3. Book eco-conscious accommodations
A sustainable hotel doesn’t mean the property skimps on luxuries. Before you book your next trip, consider how your stay effects the local ecosystem. Angama Mara in the Masaii Mara of Kenya makes a minimal impact by adhering to a zero-plastic policy, as will worldwide EDITION Hotel properties by 2019. In the South Luangwa in Zambia, Time + Tide’s Mchenja and Chinzombo camps use renewable energy from solar panels, a rainwater filtration system, and were built using renewable materials like grass, thatch, and recycled composite. Hotels are also building back natural areas, too. Nayara Springs in Costa Rica avoided cutting down a single tree during construction, and since opening in 2017, Wilderness Safaris has planted 20,000 trees at Bisate Lodge in Rwanda. In Brazil, Pousada Literária de Paraty replenished so much greenery, it attracted enough birdlife to create the country’s first-ever private bird reserve. In Mexico, Habitas Tulum founder Eduardo Castillo went to great lengths to cut down as few trees as possible and even replanted 3,000 new palms. “We let the land dictate where our structures would be built,” says Castillo. “It was the most insane game of Tetris, but until we got it right we refused to break ground.”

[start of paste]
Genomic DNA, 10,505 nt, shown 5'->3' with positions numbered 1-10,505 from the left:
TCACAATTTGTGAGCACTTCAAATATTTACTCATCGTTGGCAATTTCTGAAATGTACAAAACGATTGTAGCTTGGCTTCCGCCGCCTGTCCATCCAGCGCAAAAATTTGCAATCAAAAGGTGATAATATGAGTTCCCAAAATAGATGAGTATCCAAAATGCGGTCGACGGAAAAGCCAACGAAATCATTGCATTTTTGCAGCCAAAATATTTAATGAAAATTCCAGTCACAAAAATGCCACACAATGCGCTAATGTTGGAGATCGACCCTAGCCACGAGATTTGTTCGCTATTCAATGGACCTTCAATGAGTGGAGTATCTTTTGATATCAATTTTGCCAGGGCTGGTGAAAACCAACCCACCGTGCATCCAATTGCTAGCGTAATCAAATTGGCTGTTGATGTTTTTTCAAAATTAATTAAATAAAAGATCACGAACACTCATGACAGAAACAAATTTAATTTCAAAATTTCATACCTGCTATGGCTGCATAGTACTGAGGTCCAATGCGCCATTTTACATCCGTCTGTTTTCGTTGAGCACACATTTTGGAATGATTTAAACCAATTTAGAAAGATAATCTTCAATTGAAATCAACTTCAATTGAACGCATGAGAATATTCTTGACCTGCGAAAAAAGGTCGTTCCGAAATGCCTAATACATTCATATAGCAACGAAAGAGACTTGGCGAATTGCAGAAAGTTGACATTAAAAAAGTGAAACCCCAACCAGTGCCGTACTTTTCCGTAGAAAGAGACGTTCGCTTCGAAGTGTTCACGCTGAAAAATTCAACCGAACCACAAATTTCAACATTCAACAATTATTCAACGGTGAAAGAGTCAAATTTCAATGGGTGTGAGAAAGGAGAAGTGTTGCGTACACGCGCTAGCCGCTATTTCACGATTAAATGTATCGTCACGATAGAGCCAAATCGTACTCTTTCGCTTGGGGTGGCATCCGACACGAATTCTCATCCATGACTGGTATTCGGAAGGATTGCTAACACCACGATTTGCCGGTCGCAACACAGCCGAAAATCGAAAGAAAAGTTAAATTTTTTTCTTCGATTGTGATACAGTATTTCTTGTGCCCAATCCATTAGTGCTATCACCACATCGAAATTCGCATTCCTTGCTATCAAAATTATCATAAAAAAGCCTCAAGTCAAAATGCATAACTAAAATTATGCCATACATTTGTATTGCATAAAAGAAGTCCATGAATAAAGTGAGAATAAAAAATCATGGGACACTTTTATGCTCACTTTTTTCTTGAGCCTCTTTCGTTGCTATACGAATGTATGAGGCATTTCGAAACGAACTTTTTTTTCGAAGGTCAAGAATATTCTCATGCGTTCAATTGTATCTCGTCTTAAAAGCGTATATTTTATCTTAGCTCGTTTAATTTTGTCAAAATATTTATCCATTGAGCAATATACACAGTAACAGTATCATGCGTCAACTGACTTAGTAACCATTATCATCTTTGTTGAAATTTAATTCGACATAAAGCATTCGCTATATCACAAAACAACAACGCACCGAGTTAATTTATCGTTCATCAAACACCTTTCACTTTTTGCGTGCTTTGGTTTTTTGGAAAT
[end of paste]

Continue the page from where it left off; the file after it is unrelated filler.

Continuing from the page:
4. Support local economies, and opt for sustainable activities
The World Tourism Organization reports that, of each $100 spent during a trip, only $5 benefits the destination, meaning there’s a tremendous missed opportunity for travel to support local economies. Intrepid Travel, a brand offering over 1,000 trips led by 1,000 local leaders, works to ensure tourism dollars go direct to communities instead of big-chain businesses. Other companies make an effort to provide environmentally-conscious activities, like REI Adventures’ low-impact hiking, and DuVine Cycling + Adventure Co.’s biking itineraries, which strike the perfect balance of exploration and immersion. As CEO Andy Levine sums it up, “A bike takes you deep into the countryside, reaches remote villages, and travels on the level of local people. But best of all, the environmental impact of a bike is zero.”
5. Reduce food and plastic waste